Reanalysis v5 (ERA5). The Rainfall analysis showed that November 2018 was characterized by the most unusual heavy rain
events during the past two decades with a maximum of 200mm/month (an anomaly of about 120mm/month) near the town
of Kut in the east part of the country (with an anomaly of about 120mm/month). Analysis of surface and upper level charts
indicated that during the four events the region was dominated by the Active Red Sea Trough (ARST), a situation when RST
at the surface is associated by mid-tropospheric trough. The results also denoted that moisture was transported from equato-
rial north east Africa and the Red Sea towards north east regions including Iraq. The 850hPa chart denoted that the warm
moist air was advancing towards the cooler areas with a maximum speed of 20m/s above the axis of the RST. The negative
vertical pressure velocity along with high values of relative humidity suggests that cloud continued to develop at that level.
500hPa charts showed that during all four events there was a positive vorticity advection towards the areas where rain was
falling. This advection process contributes to a lifting of the air to upper levels. The 200hPa composite maps of polar front
jet stream and ageostrophic divergence indicated that in all four events there were high air suction from lower levels which
enforced upward vertical motion at these levels and deepening low pressure areas at the surface.
Keywords Extreme rainfall· Floods· Vorticity· Ageostrophic· Red sea trough· Iraq
Introduction
The study and evaluation of rainfall in arid and semi-arid
regions of the world. is not only of particular interest to deci-
sion makers (i.e. water managers, agronomists, industrialists,
climatologists, etc.) but also important for human life and
activities (Al-Salihi etal. 2013). Precipitation measurements
provide essential detailed information from spatial and tem-
poral variation in precipitation, which is required for hydro-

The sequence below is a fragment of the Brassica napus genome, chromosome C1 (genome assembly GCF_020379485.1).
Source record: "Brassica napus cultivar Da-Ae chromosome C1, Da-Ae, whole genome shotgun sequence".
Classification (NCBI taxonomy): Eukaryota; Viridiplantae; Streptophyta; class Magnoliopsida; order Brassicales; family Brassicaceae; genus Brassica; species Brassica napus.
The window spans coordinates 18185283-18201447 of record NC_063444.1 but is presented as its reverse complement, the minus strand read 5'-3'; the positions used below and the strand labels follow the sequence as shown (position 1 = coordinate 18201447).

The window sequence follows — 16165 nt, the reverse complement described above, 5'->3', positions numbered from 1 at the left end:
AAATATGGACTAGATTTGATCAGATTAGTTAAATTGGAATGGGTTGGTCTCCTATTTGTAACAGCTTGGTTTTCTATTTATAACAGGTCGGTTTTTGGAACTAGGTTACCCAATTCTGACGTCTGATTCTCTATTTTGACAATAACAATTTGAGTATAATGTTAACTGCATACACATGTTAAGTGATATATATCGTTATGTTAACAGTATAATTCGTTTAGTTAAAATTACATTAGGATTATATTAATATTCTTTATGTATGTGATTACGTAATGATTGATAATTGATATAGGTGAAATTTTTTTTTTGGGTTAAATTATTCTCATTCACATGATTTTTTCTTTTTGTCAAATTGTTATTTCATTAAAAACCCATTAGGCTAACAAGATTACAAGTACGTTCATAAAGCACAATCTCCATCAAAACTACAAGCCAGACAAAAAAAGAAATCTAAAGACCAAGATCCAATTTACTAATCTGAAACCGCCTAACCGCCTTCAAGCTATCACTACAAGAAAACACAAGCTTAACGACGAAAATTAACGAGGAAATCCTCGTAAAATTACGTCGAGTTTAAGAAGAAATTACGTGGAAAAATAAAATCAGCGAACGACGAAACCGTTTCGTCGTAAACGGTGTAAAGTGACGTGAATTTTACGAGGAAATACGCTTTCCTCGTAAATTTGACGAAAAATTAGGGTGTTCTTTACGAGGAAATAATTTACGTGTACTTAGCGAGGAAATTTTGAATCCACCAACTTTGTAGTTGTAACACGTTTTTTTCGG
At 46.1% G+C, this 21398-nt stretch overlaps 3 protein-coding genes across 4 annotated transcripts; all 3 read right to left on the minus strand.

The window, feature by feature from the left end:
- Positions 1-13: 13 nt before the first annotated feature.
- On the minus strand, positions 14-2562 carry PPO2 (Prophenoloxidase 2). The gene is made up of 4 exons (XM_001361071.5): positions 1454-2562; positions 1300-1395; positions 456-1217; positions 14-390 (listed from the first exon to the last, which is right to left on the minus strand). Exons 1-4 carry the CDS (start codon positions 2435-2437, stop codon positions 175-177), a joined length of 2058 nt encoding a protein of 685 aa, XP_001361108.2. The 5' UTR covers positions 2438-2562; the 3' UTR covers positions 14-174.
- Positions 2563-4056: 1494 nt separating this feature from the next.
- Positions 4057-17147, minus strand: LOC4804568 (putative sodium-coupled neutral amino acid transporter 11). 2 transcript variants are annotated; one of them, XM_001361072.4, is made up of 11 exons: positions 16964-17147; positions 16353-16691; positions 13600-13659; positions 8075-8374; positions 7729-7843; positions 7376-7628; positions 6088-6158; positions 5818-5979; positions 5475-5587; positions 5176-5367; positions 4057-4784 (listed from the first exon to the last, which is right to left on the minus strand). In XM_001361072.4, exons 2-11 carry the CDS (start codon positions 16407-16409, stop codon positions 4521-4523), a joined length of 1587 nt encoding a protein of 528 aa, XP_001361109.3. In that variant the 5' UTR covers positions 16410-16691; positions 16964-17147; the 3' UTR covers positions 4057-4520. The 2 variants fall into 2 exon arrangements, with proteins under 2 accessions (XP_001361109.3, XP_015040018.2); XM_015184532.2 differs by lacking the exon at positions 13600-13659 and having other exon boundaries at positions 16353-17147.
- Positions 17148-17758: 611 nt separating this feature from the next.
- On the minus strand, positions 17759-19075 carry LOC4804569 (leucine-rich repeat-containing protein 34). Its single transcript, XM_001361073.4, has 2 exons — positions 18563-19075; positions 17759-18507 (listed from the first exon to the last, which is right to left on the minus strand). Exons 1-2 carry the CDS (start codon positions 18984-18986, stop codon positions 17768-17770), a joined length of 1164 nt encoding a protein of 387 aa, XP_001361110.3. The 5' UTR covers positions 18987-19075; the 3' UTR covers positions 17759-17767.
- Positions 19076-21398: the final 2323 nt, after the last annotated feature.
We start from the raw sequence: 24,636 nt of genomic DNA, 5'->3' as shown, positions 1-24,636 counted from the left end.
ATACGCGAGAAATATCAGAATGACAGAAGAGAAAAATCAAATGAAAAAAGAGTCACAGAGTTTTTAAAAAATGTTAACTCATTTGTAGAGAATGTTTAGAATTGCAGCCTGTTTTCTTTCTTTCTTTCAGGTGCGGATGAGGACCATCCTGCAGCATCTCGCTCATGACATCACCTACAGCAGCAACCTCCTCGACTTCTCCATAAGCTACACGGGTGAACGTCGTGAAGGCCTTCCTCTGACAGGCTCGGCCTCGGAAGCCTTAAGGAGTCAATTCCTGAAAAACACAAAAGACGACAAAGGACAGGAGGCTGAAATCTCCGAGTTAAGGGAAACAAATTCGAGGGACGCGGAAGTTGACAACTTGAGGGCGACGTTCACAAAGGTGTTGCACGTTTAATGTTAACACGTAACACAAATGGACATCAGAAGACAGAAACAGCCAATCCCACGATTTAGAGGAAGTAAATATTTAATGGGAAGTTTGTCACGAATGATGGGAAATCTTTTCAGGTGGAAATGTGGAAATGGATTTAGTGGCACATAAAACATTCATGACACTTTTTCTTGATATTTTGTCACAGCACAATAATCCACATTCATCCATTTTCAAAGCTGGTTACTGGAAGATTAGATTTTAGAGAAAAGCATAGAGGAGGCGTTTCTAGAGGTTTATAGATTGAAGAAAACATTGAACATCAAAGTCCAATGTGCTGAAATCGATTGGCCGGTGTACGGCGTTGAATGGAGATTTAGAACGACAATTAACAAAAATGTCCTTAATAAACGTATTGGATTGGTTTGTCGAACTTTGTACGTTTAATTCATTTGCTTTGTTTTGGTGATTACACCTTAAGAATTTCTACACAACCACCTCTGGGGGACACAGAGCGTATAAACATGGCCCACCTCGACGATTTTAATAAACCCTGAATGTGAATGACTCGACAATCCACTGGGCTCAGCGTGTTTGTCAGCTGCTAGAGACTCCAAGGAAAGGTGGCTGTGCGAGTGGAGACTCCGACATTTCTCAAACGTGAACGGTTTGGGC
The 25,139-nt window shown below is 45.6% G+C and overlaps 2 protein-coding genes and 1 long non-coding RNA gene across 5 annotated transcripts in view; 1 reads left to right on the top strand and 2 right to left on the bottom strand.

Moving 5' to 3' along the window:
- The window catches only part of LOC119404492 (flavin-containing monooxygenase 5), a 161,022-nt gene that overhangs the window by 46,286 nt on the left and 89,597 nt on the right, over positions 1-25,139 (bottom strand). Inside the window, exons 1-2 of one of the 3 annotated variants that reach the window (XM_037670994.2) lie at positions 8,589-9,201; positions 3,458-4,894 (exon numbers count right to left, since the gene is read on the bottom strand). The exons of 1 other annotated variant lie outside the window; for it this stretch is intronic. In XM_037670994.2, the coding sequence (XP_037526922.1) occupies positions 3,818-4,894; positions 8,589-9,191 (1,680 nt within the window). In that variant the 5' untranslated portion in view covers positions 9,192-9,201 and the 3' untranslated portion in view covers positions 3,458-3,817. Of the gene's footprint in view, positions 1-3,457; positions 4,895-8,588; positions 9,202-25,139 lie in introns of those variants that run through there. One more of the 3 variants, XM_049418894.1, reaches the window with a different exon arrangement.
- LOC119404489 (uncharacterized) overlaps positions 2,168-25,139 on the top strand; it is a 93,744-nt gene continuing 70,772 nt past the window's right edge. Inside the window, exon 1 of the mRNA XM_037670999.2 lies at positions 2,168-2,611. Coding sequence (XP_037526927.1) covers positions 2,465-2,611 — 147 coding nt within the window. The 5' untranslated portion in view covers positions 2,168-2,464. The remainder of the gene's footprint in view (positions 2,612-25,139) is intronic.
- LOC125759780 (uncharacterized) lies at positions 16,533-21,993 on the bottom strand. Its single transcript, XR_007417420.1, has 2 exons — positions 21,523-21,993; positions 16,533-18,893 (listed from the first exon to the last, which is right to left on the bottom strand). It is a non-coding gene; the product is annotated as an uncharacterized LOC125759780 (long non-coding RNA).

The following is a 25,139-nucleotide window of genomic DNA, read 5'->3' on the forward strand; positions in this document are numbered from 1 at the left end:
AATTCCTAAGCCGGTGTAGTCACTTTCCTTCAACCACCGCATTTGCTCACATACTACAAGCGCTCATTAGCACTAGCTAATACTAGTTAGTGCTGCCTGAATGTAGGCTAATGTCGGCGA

logical and climatic models which employ in floods events
and severe weather disasters, which occur by heavy rainfall
and runoff (Asinya and Alam 2021). Flash flood is the most
severe type of flood because it is quick, short-lived, and
hazardous. Both types of floods have negative environmen-
tal and socio-economic impacts. Flash floods are typically
triggered by a large volume of rain in a short period of time
(Murray and Ebi 2012). Because runoff is created rapidly
and intensively, water levels increase quickly, and discharge
reaches its peak in a short period of time; therefore it is very
challenging to predict flash flood events (Borga etal. 2011;
Asinya and Alam 2021). In recent decades, global warming
and climate change have resulted in increasing unpredictable
weather events such as flash floods (Groisman etal. 2005).
In most parts of the world climate change causes a decline in
annual rainfall and an increase in extreme rain events leading
to flash flood.
During the past decade many arid and semi-arid countries
in the Middle East have experienced flash flood disasters
(AL-Salihi 2017). Saudi Arabia experienced the worst flood-
ing in living memory during Nov 2009 and May 2010 in the
two cities of Jeddah and Riyadh, respectively (Alamri 2011).
* Munya F. Al-Zuhairi
munya83.m@gmail.com
1 Department ofAtmospheric Sciences, College ofScience,
Mustansiriyah University, Baghdad, Iraq